Different types of ice crystals will form at different temperatures within this range. The six-pointed snowflakes you’re commonly used to seeing are called dendrites, which form in that prime temperature range of -12C to -15C. Other shapes, including hexagonal columns, sheets, and other six-sided figures form at other temperatures.
So if snow forms in temperatures that is quite cold, and assuming that the temperature on the ground is also below freezing, why don’t we always see snow?
There are two factors that would keep snow from reaching the surface: temperature and moisture.
To best illustrate this point, we’re going to look at a diagram called a skew-t plot. If you’ve never seen one before, it’s a graph of the vertical structure of the atmosphere. Vertical height is plotted along the left hand side, in thousands of feet. Temperature is plotted across the bottom and skewed to the right, so that lines of equal temperature are on the diagonal. Two lines denote the vertical profile, a red line (on the right) denotes temperature, while the green line on the left indicates dewpoint.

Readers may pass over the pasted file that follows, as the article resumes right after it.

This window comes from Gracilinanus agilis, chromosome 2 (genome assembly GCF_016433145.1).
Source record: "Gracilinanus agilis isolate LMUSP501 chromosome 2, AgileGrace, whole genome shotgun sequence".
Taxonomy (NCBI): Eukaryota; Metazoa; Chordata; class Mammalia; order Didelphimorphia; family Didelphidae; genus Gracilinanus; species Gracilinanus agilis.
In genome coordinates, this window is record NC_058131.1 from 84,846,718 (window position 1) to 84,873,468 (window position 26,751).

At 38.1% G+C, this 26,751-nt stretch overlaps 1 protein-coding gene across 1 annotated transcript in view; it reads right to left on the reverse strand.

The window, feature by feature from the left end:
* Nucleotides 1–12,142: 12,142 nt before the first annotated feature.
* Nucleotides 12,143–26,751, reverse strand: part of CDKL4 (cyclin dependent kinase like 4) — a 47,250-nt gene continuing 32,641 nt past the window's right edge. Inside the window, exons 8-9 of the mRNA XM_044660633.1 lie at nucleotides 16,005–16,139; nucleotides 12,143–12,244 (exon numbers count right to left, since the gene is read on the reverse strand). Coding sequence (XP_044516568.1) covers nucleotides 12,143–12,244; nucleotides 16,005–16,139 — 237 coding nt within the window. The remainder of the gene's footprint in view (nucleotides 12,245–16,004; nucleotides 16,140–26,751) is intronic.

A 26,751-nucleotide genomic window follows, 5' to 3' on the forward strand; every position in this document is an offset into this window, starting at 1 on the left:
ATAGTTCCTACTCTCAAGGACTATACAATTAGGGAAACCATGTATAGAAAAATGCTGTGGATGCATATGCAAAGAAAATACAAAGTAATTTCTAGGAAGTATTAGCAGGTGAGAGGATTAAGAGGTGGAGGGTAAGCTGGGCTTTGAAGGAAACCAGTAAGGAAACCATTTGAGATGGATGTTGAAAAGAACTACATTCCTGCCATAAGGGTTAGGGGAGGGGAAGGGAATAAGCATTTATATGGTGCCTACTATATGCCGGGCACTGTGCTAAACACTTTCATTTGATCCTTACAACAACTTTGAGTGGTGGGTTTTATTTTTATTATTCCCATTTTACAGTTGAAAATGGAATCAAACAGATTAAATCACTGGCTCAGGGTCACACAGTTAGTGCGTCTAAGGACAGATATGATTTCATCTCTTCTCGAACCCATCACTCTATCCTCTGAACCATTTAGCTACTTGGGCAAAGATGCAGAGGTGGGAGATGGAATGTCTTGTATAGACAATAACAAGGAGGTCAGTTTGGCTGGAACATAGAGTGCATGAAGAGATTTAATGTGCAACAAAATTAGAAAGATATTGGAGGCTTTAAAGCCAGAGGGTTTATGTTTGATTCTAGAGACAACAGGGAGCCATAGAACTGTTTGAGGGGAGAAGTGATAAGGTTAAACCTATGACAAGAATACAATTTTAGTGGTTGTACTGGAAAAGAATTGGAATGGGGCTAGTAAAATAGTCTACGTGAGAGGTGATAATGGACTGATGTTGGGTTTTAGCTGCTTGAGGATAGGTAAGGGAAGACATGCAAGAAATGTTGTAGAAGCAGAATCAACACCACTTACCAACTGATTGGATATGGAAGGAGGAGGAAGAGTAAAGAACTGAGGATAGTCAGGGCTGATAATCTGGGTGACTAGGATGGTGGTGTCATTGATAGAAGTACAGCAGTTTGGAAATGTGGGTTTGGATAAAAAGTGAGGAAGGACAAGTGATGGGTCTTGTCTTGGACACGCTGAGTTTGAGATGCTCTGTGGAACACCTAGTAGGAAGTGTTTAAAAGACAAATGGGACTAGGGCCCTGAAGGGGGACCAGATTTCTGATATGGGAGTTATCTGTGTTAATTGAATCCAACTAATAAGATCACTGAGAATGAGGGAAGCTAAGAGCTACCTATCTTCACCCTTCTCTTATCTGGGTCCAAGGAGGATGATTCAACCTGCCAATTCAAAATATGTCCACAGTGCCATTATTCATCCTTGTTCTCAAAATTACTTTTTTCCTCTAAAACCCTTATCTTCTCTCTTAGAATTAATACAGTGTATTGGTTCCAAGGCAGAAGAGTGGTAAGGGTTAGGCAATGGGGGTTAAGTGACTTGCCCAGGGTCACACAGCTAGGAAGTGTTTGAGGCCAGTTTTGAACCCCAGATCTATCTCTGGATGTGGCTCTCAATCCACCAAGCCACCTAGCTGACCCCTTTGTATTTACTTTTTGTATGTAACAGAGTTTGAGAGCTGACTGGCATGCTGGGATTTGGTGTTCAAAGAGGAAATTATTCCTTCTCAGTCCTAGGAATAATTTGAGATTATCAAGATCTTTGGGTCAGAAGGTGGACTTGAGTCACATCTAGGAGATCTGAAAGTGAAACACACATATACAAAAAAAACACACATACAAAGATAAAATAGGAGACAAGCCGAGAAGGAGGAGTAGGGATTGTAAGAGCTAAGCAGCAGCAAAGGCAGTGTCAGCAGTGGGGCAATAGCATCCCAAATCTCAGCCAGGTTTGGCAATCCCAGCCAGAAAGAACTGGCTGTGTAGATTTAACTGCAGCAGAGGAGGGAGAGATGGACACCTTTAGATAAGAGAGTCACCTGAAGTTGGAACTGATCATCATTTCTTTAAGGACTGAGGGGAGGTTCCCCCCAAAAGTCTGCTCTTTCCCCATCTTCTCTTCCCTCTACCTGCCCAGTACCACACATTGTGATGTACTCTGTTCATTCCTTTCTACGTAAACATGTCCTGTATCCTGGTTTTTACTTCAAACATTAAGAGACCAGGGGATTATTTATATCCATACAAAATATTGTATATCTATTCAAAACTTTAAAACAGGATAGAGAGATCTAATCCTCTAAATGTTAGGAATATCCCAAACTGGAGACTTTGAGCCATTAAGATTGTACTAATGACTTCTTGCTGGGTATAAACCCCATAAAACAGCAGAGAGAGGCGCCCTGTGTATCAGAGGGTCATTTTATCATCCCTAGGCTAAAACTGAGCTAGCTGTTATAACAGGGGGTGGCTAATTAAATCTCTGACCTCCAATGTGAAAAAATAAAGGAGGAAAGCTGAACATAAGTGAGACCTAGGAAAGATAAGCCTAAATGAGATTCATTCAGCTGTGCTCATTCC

The light blue line you see on the image denotes the 0 degrees Celsius temperature line. This is an ideal profile for snowfall. When the dewpoint and temperature lines are close together, the atmosphere is considered to be saturated — that is, no additional water can exist in vapor form. If a portion of the atmosphere isn’t saturated, then falling precipitation will evaporate before it reaches the ground.
Think of the atmosphere as a giant layer cake. Except instead of each of the layers being uniform, they’re of different sizes, and they’re changing on a regular basis. Some of these layers are warm, some are cold, and some are even colder still. Some are dry, and some are moist. In order to get snow to reach the ground, every layer in the cake, from the point aloft where the snow develops, all the way to the ground, has to be moist. And not only that, it has to be cold, too. While that range of -12C to -18C is best for snow development, in order for snow to make it all the way down, that temperature has to stay below 0C in every layer of the cake. As you can see in the sounding above, the red temperature line stays to the left of the 0C isotherm.
So now that we’ve established what conditions are best for snowflakes, we are left with determining what makes snowflakes “fluffy.”
(Video included not because it adds any additional scientific value; it’s just so darn cute!)